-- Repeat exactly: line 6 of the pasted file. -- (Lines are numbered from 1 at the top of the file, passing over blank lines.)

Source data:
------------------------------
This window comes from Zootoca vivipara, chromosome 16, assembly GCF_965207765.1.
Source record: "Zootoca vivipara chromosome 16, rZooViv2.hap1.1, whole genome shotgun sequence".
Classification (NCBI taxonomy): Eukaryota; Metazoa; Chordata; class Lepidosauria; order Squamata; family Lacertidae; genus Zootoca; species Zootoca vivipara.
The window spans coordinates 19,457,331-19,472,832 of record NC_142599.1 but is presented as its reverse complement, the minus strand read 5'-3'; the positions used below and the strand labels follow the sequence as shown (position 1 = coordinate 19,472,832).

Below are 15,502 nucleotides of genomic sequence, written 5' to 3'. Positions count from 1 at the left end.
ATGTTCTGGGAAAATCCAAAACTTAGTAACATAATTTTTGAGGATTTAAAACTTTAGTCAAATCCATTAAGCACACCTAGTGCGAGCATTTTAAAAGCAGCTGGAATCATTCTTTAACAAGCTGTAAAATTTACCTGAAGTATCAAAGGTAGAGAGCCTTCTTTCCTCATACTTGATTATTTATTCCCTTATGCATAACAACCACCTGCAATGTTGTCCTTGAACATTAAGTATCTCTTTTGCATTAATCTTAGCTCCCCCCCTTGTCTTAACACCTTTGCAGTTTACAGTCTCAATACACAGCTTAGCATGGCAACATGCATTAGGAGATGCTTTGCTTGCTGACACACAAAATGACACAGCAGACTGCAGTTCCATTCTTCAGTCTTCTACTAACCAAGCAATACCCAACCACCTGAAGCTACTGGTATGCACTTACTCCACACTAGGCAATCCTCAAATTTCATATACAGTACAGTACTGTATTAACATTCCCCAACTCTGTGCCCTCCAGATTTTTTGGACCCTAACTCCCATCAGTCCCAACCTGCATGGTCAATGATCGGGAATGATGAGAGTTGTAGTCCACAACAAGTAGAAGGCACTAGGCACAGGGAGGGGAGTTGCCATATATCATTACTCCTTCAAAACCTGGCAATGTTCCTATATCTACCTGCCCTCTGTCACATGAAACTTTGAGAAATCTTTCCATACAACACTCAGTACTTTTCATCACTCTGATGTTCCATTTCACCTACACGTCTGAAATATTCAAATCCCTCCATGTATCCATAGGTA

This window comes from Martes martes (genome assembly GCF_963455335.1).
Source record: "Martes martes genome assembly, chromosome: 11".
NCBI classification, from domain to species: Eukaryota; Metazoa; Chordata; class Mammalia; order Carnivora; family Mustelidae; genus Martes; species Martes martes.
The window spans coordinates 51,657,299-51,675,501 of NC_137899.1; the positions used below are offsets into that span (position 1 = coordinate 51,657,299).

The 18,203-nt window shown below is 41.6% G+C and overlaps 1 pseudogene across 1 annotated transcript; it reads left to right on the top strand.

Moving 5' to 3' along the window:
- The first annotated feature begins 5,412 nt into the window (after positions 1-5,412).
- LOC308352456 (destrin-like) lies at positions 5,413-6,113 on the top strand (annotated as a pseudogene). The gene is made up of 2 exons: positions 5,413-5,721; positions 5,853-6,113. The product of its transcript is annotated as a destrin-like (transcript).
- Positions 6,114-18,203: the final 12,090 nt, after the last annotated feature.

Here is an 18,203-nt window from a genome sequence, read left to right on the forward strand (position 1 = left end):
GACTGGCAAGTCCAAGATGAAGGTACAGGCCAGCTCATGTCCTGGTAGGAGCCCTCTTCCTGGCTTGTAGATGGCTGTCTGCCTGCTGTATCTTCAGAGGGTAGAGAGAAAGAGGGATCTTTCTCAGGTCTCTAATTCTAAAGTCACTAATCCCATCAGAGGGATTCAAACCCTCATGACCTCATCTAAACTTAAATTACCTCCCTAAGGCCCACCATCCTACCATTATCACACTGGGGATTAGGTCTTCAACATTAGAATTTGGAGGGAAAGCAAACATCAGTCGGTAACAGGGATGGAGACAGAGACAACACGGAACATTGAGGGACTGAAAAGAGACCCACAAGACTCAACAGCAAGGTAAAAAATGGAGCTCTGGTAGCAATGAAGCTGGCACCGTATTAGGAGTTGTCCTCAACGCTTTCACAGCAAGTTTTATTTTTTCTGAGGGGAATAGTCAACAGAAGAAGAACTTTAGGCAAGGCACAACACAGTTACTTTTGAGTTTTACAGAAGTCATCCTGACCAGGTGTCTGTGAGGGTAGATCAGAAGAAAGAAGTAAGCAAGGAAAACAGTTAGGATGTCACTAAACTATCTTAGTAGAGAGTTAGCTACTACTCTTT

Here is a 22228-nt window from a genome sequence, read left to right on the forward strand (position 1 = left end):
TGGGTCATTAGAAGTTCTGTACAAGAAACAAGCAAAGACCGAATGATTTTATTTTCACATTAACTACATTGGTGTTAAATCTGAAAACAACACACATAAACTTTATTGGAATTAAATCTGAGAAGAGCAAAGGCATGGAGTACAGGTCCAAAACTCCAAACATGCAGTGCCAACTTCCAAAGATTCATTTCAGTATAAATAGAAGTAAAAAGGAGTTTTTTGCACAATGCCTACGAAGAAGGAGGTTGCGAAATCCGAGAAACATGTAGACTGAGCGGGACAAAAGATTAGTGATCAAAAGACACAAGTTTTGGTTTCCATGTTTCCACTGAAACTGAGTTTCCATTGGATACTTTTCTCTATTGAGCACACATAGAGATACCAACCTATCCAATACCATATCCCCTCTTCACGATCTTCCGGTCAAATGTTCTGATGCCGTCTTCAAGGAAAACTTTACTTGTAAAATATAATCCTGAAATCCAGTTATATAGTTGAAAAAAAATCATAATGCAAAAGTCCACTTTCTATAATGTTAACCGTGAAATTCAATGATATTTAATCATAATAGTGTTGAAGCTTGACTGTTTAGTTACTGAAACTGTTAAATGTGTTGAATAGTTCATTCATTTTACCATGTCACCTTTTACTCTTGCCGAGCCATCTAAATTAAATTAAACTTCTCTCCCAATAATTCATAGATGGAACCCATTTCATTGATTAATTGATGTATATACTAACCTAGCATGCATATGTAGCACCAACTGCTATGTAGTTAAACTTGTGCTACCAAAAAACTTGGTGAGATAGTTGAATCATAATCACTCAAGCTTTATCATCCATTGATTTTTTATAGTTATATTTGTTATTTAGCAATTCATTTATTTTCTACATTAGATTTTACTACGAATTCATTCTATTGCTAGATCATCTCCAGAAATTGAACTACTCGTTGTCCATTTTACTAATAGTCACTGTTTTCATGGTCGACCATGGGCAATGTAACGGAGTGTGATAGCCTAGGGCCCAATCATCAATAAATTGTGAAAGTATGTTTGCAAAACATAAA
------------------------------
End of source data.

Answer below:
ATGTTCTGGGAAAATCCAAAACTTAGTAACATAATTTTTGAGGATTTAAAACTTTAGTCAAATCCATTAAGCACACCTAGTGCGAGCATTTTAAAAGCAGCTGGAATCATTCTTTAACAAGCTGTAAAATTTACCTGAAGTATCAAAGGTAGAGAGCCTTCTTTCCTCATACTTGATTATTTATTCCCTTATGCATAACAACCACCTGCAATGTTGTCCTTGAACATTAAGTATCTCTTTTGCATTAATCTTAGCTCCCCCCCTTGTCTTAACACCTTTGCAGTTTACAGTCTCAATACACAGCTTAGCATGGCAACATGCATTAGGAGATGCTTTGCTTGCTGACACACAAAATGACACAGCAGACTGCAGTTCCATTCTTCAGTCTTCTACTAACCAAGCAATACCCAACCACCTGAAGCTACTGGTATGCACTTACTCCACACTAGGCAATCCTCAAATTTCATATACAGTACAGTACTGTATTAACATTCCCCAACTCTGTGCCCTCCAGATTTTTTGGACCCTAACTCCCATCAGTCCCAACCTGCATGGTCAATGATCGGGAATGATGAGAGTTGTAGTCCACAACAAGTAGAAGGCACTAGGCACAGGGAGGGGAGTTGCCATATATCATTACTCCTTCAAAACCTGGCAATGTTCCTATATCTACCTGCCCTCTGTCACATGAAACTTTGAGAAATCTTTCCATACAACACTCAGTACTTTTCATCACTCTGATGTTCCATTTCACCTACACGTCTGAAATATTCAAATCCCTCCATGTATCCATAGGTA